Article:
Cover Stories

From Newsweek
2017/05/12
Why Jack Ma's Second Act Will Be Tougher Than His First
As he turns his eyes abroad, everyone knows—in e-commerce, in the cloud, in automatic payments and in Hollywood—that Ma is coming.
From New York Magazine
New York Magazine 05/14/17
Aziz Ansari Is From a Red State, Too
WHERE IS Aziz’s phone? That seems to be the most frequently asked question on the set of Master of None’s season two, most frequently by Aziz Ansari, the show’s star and co-creator. “I try not to keep my phone on me because I need to keep all distra
From ESPN The Magazine
ESPN 05/08/17
Is This The Beginning Of Lebron James’ End?
At 32, he remains superhuman in his ability to carry the Cavaliers while playing an unreal number of minutes. But even superhumans have their limits.

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Top Picks This Week

The Atlantic
8 min read

The (Sometimes Unintentional) Subtext of Digital Conversations

The meanings we glean in conversation are often, maybe mostly, not found in the words spoken, but in how they’re said, and in the spaces between them. Tone of voice, and cadences created by shifts in speed, volume, and pitch, let listeners know whether “Nice job,” is complimentary or sarcastic, or whether “Wow” shows that you’re impressed or underwhelmed. The literal meaning of words is their message, and everything about how words are said is the metamessage. Metamessages communicate how you mean what you say. More and more conversations are taking place on screens—via texting, Facebook, Inst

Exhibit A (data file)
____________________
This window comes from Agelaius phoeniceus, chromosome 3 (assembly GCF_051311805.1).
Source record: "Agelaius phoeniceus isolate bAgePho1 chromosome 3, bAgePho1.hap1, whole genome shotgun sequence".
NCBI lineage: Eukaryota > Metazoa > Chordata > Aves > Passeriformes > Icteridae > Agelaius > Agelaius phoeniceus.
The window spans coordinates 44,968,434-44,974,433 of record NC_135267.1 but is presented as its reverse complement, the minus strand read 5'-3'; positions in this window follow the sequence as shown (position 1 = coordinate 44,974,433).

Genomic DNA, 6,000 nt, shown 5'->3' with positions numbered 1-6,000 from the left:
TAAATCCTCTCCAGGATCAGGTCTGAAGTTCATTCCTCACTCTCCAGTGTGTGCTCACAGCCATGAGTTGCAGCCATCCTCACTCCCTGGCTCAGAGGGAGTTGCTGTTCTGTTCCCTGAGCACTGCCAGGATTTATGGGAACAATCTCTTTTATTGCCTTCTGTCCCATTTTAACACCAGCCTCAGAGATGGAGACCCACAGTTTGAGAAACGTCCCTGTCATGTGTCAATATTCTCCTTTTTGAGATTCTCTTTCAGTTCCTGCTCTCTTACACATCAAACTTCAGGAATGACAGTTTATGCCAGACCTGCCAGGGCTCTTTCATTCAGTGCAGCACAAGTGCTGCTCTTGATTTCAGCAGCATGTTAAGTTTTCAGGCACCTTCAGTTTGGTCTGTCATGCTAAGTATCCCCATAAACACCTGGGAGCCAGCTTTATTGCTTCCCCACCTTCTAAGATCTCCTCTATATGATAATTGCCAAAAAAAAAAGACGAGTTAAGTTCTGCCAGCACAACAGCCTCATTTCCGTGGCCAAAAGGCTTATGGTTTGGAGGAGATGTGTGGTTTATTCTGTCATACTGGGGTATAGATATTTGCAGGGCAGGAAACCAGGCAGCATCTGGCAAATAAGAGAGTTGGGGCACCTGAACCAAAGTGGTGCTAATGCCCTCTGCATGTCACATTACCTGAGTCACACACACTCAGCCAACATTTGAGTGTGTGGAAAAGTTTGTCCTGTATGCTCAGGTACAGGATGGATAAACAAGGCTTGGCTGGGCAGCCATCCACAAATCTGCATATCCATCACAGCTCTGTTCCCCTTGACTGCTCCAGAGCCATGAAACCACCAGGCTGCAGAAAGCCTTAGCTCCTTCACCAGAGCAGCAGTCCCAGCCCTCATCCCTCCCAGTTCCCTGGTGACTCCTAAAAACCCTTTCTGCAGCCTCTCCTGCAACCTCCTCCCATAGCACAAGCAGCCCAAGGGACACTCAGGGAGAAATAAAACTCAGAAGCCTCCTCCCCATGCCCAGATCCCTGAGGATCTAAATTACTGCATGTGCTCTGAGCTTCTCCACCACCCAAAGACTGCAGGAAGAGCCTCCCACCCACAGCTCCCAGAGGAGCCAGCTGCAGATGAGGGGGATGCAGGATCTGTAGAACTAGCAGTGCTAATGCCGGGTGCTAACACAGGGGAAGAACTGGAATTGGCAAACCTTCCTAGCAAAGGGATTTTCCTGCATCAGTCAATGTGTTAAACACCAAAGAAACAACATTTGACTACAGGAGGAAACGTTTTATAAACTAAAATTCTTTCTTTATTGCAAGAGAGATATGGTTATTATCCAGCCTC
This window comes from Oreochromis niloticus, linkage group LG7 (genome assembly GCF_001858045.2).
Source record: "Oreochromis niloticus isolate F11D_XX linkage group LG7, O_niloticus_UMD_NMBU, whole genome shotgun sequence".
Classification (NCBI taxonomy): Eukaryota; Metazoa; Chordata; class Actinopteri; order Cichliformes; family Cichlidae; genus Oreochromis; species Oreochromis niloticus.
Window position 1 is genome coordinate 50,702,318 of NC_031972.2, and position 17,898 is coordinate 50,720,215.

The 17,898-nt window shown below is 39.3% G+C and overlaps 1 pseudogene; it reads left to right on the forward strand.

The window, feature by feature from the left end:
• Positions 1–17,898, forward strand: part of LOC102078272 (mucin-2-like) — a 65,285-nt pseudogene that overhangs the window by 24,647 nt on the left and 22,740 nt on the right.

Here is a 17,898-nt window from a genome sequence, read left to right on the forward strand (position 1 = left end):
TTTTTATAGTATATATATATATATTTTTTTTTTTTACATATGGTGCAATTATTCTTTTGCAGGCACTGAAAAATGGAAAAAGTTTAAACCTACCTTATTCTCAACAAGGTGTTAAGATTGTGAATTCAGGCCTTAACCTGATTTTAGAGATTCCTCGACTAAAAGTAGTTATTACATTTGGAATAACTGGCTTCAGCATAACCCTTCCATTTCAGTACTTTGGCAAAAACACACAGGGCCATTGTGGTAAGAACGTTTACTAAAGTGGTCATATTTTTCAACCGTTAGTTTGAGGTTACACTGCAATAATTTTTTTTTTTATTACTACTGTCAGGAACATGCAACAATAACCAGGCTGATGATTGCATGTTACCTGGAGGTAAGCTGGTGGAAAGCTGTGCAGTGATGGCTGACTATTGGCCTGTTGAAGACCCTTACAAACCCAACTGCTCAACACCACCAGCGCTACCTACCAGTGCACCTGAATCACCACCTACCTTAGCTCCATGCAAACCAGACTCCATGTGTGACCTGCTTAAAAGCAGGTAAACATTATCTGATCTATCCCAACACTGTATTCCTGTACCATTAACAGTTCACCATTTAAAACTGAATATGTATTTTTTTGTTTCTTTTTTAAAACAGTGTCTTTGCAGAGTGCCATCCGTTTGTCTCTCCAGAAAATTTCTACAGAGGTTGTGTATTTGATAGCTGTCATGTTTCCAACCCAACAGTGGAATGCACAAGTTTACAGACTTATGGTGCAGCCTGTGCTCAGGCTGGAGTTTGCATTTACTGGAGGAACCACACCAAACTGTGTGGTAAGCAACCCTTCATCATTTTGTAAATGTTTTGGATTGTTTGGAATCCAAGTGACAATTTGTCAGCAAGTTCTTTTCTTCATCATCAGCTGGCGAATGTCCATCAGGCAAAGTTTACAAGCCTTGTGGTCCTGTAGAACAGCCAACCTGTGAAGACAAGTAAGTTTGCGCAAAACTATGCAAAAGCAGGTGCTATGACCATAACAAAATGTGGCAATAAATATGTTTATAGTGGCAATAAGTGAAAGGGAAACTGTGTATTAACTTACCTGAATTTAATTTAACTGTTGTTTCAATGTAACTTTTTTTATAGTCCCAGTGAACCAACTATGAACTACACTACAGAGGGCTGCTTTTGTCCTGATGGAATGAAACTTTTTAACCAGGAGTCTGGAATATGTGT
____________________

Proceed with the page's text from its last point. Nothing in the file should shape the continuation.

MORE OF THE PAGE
Bloomberg Businessweek
13 min read

‘If You’re In A Partnership, You’re Only As Good As Your Weakest Partners’

MEGAN MURPHY: You got a scholarship to Columbia, went on to Harvard Business School, started at the paper company Rand-Whitney, and founded a sprawling empire now worth $5 billion by the latest estimates. Tell us about the struggles you went through in your early years, and the risks you took, and how the companies you started were part of a trajectory. ROBERT KRAFT: I love business. Growing up in Brookline, Massachusetts, I always dreamt about going to Harvard Business School. But we came from a family of limited financial means. So, starting in high school, I would go over there and talk wi
ESPN The Magazine
10 min read

Return Game

Maria Sharapova arrived at the NBA’s executive headquarters in New York City last August to see what it takes to run the kind of big league business she might want to oversee one day. She’d asked the commissioner, Adam Silver, if she could watch him work, and she began her tour seated next to him at a morning staff meeting, listening to him tick down a list of items that included a cracking down on teams that taunt officials via Twitter and growing the NBA’s international academies. Silver agreed to let her trail him because he’s a tennis fan and, frankly, because he was intrigued by why a fiv